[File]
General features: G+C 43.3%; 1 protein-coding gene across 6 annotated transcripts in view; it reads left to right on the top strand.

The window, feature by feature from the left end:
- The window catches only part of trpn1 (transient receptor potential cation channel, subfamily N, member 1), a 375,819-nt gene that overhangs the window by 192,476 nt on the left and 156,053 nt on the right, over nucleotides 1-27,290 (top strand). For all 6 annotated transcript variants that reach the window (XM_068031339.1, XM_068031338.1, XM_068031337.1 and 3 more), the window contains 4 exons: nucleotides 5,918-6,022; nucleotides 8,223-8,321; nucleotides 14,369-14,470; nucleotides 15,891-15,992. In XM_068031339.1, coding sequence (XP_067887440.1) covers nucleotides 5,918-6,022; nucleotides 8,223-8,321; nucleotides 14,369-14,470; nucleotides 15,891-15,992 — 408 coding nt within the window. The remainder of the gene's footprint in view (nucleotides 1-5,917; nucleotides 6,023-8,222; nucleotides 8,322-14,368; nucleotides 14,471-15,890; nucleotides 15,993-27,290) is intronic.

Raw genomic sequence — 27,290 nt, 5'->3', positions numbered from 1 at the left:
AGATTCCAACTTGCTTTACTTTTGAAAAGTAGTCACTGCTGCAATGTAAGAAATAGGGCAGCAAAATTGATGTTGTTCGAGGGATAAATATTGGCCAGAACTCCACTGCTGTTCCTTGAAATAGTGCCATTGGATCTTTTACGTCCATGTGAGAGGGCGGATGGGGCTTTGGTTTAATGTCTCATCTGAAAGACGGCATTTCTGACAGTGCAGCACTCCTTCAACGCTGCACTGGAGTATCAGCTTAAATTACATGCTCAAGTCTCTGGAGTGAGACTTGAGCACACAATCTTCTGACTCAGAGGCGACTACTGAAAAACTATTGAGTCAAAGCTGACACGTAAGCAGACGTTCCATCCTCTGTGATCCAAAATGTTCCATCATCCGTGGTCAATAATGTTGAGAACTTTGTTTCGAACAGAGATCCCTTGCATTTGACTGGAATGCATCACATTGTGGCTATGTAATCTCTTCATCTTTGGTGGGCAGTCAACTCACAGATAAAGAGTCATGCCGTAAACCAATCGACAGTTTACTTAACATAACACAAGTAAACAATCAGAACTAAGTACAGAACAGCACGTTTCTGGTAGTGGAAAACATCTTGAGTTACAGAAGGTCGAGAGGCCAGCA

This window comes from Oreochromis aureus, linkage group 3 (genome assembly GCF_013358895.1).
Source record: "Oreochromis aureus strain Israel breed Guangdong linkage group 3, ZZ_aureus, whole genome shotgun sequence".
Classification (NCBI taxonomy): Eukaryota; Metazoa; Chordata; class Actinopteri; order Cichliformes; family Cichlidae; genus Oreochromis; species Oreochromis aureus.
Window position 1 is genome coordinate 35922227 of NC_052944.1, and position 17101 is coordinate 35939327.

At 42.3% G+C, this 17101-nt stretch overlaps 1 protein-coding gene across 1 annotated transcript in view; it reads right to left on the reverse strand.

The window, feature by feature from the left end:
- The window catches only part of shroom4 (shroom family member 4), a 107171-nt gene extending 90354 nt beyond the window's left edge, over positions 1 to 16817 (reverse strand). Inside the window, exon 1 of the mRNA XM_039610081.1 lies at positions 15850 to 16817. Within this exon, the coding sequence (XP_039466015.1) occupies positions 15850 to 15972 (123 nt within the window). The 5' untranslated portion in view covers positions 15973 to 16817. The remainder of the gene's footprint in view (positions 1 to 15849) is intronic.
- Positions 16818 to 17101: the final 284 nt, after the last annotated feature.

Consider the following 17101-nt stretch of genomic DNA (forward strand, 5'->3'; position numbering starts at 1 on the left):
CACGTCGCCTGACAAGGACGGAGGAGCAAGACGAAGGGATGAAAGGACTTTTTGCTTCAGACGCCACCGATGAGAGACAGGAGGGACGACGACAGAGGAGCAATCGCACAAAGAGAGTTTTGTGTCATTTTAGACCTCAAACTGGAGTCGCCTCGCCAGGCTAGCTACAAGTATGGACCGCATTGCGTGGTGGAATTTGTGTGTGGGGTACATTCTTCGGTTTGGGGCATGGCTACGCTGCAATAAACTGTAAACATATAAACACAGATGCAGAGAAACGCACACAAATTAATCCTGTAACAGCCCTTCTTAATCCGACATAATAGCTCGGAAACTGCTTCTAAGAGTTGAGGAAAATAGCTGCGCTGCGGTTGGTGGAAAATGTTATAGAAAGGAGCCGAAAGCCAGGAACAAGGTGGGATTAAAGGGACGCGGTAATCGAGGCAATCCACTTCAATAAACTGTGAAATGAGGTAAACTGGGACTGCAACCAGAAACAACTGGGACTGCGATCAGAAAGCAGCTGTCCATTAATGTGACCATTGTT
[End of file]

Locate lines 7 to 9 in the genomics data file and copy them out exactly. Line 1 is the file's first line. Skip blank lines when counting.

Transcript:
Source record: "Oreochromis aureus strain Israel breed Guangdong linkage group 3, ZZ_aureus, whole genome shotgun sequence".
Classification (NCBI taxonomy): Eukaryota; Metazoa; Chordata; class Actinopteri; order Cichliformes; family Cichlidae; genus Oreochromis; species Oreochromis aureus.
Window position 1 is genome coordinate 35922227 of NC_052944.1, and position 17101 is coordinate 35939327.